Woodbury Resident Dan “The Common Man” Cole Scores with a Unique Radio Approach

by | Apr 2018

KFAN sports radio talk show host Dan Cole in studio.

Photo: Joel Schnell

One of Cole’s most popular bits is an annual “Preposterous Statement Tournament” ranking the most hyperbolic pronouncements made by sportscasters and athletes during the previous year.

Longtime KFAN sports radio talk show host Dan “The Common Man” Cole remembers the moment when he realized there was an audience for unconventional sports talk radio—sports radio that didn’t take itself too seriously, the kind of radio even a common man could do. He was doing a 6 to 9 p.m. shift in 1994, his first year as a show host at KFAN.

The Woodbury resident’s natural tendency then, as now, was to spin yarns about random topics such as tales from his “Haight-Ashbury” days as a stoner high school dropout, his early-career small town radio mishaps or his golf game. He had callers lined up wanting to get on the air.

But Cole was trying to take his first large-market radio job seriously. He had scheduled football pundits from Viking-rival NFL cities like Green Bay and Chicago, to talk about the Central Division outlook. “I said we’d be right back with the football writer from the Green Bay Press Gazette; all the callers dropped off,” Cole says. “That’s when I realized there was an audience that didn’t take sports so seriously.” Lucky for Cole, since he grew up as a casual sports fan. “I didn’t have the football ‘X’s and O’s’ knowledge and couldn’t fake it. I didn’t want to spend time breaking down the Packers’ right guard situation.”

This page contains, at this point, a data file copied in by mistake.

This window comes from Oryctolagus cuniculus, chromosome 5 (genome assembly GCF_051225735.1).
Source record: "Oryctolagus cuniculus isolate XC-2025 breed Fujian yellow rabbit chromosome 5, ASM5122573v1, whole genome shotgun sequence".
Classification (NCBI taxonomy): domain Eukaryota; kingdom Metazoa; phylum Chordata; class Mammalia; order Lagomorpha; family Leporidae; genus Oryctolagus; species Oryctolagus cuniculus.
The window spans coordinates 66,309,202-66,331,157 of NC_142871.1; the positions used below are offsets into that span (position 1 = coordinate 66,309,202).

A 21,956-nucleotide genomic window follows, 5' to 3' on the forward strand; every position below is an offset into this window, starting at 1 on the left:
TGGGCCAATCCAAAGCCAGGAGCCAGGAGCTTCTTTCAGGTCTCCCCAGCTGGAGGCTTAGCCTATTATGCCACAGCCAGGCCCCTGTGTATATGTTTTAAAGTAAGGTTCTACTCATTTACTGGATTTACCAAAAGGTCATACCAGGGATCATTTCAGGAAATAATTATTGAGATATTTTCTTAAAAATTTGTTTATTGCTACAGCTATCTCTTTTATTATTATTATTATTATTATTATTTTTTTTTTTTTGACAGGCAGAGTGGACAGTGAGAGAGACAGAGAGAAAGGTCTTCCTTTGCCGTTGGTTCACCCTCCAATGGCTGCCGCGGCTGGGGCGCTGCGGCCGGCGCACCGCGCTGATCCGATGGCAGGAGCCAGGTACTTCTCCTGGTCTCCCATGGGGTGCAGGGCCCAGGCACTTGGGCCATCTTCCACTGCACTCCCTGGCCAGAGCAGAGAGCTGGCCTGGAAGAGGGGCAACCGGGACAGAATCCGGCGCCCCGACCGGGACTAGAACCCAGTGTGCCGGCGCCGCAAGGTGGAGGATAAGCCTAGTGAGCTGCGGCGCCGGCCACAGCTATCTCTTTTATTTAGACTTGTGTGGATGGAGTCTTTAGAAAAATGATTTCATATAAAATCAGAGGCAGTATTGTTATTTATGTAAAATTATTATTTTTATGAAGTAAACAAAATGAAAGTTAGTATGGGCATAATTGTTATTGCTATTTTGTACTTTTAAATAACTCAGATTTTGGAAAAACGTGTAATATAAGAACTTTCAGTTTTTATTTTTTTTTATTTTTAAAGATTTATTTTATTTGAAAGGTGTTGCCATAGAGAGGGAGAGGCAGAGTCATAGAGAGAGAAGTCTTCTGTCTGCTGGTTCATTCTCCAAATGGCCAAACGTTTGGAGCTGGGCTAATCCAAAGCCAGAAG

So Cole started doing what often sounds like a parody of conventional sports radio, with a combination of dry wit, feigned braggadocio and carnival barker huckterism. Two decades later, he’s known as one of the most unorthodox broadcasters in the Twin Cities—and also one of the most successful. The radio trade publication Talkers Magazine named Cole 52nd on its national “Heavy Hundred of Sports Talk” list.

Referring to himself as “the best of the lousiest and the lousiest of the best” (a phrase borrowed from a radio monologue by old school radio pundit Paul Harvey), Cole has won a number of local publications’ best radio talk show host awards including one for “gadfly of the year,” which sums up his mode of operation. He’s succeeded with a stream-of-consciousness, unscripted approach that no radio programming consultant would recommend. But it works for him.

The Common Man moniker was given to Cole by a former station producer, referring to the fact he was (unlike some of the station’s other hosts) neither a retired pro athlete or a well-known newspaper columnist or the son of local sportswriting legend Sid Hartman.

A big part of the Common Man’s radio shtick is fake self-aggrandizement, like carefully breaking down his best golf shots on the air, referring to himself as “a radio Romeo”/the dream of the everyday housewife (a line from an old Top 40 song), and offering listeners a chance to “touch the hem of the garment.” Someone tuning in for the first time might mistake him for a delusional egomaniac who knows very little about sports or anything else. But it’s all part of “the bit”—a big part.

There’s a Horatio Alger aspect to his bio. An indifferent student with poor grades, Cole dropped out of Coon Rapids High School to take a factory job. “I was a class clown who didn’t believe in rules. And, back when I was growing up (the mid-70s) it seemed like you could get by without a college degree,” he says. He once reminisced on the air about the fifth grade teacher, a Mr. Kaiser, who swatted him with a paddle. Kaiser’s son heard Common Man mention his dad on the air, and asked him about it. “His dad said, ‘He probably deserved it,” Cole says.

Cole’s older brother, comedian and actor Alex Cole, had a major impact on his career plans. “I always looked up to my brother. I saw that you could make a really good living in show business,” he says. After Alex and fellow comedian “Wild” Bill Bauer started Mickey Finn’s comedy club in Minneapolis, Dan worked as the club’s doorman. Cole knew he couldn’t do stand-up comedy, but looked for another way to get “on stage.”